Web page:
I much appreciated the recent op-ed published in which Albert A. DiMillo Jr. confronted Sen. Susan Collins’ pathetic self-justification of her vote in favor of the Republican tax scam. He focused on taxation issues specifically, but the implications for health care are at least as dangerous.

By nonpartisan assessment, repealing the individual mandate will result in 13 million fewer people with insurance coverage, some by choice, and others forced out by higher premiums due to a smaller and sicker risk pool. However, none of these 13 million souls will cease needing health care. Just like before the passage of the Affordable Care Act, the cost of their uncompensated care will be borne by others who have insurance and/or it will worsen the strains on already struggling rural hospitals.

She notes that 80 percent of people paying the individual mandate penalty make less than $50,000 per year. I imagine those same people lack sufficient savings to pay the cost of a single major health crisis.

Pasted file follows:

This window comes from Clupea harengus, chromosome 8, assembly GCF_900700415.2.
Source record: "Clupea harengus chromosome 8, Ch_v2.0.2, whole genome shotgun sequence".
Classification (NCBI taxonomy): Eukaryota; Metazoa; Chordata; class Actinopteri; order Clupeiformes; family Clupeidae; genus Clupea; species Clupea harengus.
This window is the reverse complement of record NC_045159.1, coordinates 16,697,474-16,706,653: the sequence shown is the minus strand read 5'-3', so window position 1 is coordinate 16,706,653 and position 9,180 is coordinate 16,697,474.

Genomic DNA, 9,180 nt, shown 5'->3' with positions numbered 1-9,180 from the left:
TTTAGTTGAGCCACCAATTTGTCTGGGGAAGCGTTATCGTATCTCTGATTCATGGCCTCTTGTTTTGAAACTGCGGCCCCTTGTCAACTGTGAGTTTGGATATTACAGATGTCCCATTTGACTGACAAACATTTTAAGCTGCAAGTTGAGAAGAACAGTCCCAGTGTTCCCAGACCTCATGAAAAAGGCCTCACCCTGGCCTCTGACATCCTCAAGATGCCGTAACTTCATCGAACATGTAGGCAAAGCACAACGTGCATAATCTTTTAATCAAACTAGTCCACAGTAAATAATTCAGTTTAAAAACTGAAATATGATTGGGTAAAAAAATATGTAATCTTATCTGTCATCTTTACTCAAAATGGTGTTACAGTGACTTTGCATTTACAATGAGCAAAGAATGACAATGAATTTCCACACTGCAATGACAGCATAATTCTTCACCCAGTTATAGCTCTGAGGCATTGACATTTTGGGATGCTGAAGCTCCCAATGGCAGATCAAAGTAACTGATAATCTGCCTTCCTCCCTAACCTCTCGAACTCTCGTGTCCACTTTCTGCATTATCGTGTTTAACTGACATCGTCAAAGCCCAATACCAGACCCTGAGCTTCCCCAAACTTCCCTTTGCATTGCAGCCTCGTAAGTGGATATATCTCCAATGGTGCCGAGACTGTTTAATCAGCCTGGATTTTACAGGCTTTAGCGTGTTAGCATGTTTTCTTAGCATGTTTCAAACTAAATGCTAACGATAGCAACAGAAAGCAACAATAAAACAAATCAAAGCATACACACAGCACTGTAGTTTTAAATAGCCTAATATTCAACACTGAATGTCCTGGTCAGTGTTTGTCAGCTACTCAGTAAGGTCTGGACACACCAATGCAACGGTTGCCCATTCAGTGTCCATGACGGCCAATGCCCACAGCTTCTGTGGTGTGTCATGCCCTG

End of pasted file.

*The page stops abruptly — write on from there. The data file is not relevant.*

Sen. Collins also says the bill will trigger no automatic cuts to Medicare. True, but misleading. The triggering mechanism was the former pay-as-you-go rules controlling paying for budgetary costs. If these rules are suspended to preserve Medicare from what would otherwise be automatic cuts in order to balance the budget, this only deepens the deficit caused by their tax policy. A worsening deficit will eventually have to be dealt with, and only a true fool would believe Medicare, as well as Medicaid and Social Security, will be spared from the chopping block.

She asserts the United States cannot continue to have the highest corporate tax rate, because we are losing jobs. Well, we also cannot continue to have the most expensive (not to mention the most inefficient and unequitable) health care system in the world. We are losing lives.

Ann Morrill

South Portland

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